Celebrating the career of the “Chipper” one

Jesse Goldberg-Strassler
July 12, 2012

The Major League Baseball All-Star Game – a showcase of the sport’s biggest and brightest stars – serves primarily to remind us of a fact we’d be wise not to forget:

Larry Wayne “Chipper” Jones is the man we want our superstars to grow up to be.

He was forecasted to become a superstar, drafted first-overall in 1990 out of Bolles High School in Jacksonville and touted as highly as most any other top pick over the decades. He was blessed with magnificent talent and worked hard to make the most of it. It helped, too, that the kid carried an endearing nickname, fixed upon him as he was a “chip off the old block,” emulating his father.

Along the route to Major League glory, however, Jones’ promise was encroached by injury. After a brilliant 1993 season put him on the cusp of the Majors, he tore his left ACL in the spring of 1994 and missed the entire season, strike-shortened as it was.

In 1995, Chipper Jones truly arrived in The Show. He played 140 games for the Braves, batting .265 with 23 home runs and finished second in the Rookie of the Year voting. Atlanta, as it happened, won the World Series that season. 1995 remains Chipper’s only ring. 

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A workmanlike succession of productive years followed, the sort of career that is glorified in every local neighborhood, beloved by hometown broadcasters and second graders alike, and ignored by the vast national spotlights searching for the next “grab ‘em for a day” story. If he grabbed any notice at all, it was from his switch-hitting exploits and routine All-Star Game nods. The notion that the Braves’ third-sacker was the class of the National League took hold quickly in the mind of the public and held steadfast through the onset and the decline of the Steroid Era.

But Chipper Jones is not the iconic Cal Ripken, Jr., nor is he the spotless Derek Jeter.

There was a lovely tiff with New York Mets fans, enthusiastically singing out his given name of Larry in their loud New York way. There was a position change to the outfield. And, this past June, there was a separation with his wife of over a decade and some ugly allegations.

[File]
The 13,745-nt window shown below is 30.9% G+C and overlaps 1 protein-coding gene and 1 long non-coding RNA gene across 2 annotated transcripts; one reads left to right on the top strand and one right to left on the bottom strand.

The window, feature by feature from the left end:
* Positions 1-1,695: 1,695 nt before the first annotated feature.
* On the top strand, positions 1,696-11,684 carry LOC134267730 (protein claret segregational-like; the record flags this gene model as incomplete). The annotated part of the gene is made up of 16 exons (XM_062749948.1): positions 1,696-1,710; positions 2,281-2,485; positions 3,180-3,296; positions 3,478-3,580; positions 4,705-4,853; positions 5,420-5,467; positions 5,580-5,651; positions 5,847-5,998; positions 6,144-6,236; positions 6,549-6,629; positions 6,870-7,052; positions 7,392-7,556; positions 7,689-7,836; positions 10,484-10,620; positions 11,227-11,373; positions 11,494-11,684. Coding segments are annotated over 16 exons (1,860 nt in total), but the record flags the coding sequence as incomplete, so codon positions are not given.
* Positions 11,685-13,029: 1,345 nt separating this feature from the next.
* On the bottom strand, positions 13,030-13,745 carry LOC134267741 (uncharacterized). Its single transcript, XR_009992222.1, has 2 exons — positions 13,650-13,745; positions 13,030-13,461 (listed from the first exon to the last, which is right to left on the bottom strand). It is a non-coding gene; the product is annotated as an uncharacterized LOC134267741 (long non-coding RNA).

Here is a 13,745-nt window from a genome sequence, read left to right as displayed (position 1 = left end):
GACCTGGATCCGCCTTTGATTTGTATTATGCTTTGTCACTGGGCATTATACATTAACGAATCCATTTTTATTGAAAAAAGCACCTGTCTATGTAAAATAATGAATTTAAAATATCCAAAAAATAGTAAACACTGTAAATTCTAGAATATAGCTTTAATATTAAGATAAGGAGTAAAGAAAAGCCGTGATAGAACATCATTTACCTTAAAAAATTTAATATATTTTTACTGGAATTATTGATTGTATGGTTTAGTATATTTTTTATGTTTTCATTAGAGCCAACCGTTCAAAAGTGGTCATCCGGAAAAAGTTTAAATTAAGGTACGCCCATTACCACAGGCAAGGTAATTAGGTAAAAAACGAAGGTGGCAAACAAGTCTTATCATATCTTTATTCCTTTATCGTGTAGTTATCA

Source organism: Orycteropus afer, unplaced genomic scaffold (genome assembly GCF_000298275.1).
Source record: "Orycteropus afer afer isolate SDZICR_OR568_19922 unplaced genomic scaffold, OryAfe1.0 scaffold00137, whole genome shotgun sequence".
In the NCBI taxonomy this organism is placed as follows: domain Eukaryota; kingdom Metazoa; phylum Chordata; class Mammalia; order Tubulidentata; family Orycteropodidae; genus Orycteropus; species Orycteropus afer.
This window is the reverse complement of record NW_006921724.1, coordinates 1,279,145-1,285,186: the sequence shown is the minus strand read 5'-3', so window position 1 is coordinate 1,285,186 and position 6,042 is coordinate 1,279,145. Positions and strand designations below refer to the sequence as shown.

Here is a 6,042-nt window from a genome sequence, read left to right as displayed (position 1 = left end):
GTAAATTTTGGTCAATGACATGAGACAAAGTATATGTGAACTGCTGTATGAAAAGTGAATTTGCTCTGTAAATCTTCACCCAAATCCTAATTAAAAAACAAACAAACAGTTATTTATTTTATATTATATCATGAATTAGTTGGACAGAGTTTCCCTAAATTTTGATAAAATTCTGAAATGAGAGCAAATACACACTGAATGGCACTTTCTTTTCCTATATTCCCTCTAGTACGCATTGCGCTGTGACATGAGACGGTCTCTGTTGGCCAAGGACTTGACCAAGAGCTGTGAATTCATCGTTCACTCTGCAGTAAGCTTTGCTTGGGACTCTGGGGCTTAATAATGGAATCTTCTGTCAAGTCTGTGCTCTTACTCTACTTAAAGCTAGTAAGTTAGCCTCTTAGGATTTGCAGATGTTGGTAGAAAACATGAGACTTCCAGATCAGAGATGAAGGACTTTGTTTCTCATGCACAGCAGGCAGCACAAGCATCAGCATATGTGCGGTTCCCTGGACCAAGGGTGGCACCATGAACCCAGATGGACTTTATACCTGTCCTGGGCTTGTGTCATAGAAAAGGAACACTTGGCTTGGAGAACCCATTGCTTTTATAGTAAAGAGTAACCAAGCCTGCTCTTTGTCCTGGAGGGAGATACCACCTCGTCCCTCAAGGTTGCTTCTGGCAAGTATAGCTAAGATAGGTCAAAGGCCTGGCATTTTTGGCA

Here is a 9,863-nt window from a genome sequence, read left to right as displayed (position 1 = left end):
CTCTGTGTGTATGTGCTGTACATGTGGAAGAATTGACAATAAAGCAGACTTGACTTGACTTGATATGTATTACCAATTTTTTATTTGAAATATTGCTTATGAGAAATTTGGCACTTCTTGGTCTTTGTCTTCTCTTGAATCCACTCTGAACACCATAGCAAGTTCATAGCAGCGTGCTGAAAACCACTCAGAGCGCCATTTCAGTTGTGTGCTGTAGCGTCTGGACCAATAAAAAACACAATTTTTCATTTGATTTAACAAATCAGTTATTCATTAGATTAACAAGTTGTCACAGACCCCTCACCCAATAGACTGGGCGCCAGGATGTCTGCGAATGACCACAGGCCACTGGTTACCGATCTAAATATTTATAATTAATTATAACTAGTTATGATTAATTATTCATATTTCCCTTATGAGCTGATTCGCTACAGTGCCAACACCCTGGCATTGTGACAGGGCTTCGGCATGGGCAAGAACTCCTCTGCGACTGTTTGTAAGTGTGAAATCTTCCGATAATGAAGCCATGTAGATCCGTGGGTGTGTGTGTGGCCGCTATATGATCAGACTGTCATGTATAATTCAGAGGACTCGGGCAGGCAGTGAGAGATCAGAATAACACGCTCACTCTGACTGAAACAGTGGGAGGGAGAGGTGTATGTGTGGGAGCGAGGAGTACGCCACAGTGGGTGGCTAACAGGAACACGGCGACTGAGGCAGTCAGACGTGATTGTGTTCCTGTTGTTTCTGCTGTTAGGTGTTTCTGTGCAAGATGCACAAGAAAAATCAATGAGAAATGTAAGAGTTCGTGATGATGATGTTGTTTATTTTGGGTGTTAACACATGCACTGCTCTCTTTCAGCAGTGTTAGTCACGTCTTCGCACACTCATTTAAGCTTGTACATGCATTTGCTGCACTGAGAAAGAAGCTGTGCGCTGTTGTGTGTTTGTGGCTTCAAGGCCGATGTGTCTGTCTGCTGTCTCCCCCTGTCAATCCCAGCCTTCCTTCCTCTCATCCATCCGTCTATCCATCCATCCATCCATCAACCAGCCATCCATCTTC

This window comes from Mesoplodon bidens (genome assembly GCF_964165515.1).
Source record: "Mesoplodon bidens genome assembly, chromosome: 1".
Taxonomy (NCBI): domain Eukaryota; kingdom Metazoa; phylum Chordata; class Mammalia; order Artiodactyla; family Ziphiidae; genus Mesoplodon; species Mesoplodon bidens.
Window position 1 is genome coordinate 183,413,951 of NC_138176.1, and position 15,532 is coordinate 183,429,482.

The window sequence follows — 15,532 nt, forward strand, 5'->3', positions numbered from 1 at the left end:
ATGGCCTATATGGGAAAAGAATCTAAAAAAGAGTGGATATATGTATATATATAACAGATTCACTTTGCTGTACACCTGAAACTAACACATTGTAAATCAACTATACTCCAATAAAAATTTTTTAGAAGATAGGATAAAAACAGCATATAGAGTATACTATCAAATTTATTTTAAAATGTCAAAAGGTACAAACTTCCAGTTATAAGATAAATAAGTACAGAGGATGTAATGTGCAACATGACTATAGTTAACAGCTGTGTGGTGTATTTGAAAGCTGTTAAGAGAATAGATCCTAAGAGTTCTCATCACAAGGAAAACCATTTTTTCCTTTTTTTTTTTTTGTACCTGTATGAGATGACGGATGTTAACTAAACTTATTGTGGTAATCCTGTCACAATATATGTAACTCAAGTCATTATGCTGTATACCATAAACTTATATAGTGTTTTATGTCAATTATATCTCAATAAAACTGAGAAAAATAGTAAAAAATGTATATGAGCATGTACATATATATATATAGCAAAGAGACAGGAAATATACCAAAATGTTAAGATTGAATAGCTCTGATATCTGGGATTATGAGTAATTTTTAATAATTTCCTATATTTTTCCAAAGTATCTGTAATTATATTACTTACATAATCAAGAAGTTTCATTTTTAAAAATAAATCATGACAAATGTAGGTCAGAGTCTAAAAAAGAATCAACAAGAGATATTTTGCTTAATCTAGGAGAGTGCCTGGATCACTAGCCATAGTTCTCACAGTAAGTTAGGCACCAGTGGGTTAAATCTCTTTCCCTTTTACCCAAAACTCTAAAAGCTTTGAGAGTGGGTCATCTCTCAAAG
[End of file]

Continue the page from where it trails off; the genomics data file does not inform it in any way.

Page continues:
This is Chipper Jones, then: touted, fast-tracked, stunted, raved about, taken for granted, jeered, extolled, taken for granted (again), and, in the end, human.

On the largest stage of his life, night 2,131, Cal Ripken, Jr. homered. It was a skin-tingling encore that he repeated in his final All-Star Game. In collecting his 3,000th hit, Derek Jeter also homered, and the moment could not have felt more right to his Yankee faithful. Ask a casual baseball fan for their memories of these modern baseball legends, and their thoughts will leap to these unforgettable scenes. The same holds true for other such sports luminaries through the years, be they Michael Jordan or John Elway or Babe Ruth.

Not to lessen Chipper, but that isn’t him.

His pre-game speech to his National League teammates was promoted by Fox Sports’ Joe Buck and Tim McCarver as if it were Oscar-worthy. It wasn’t. It was simple, short. There was a gentle jab directed Bryce Harper’s way, and it finished with the following straightforward motivating punch: I want to go out with a win. Let’s win.

In his only at-bat in the All-Star Game, Chipper, waiting out a resounding standing ovation, took his turn in the batter’s box – from the right side, because he was facing White Sox left-hander Chris Sale – and rolled a single between first and second, just beyond the range of American League second baseman Ian Kinsler.

Regardless whether or not Kinsler would have made the play in a “real” game, this was typical of the career Atlanta Brave’s understated demonstration of success.

It was pure Chipper Jones.

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The Author:

Jesse Goldberg-Strassler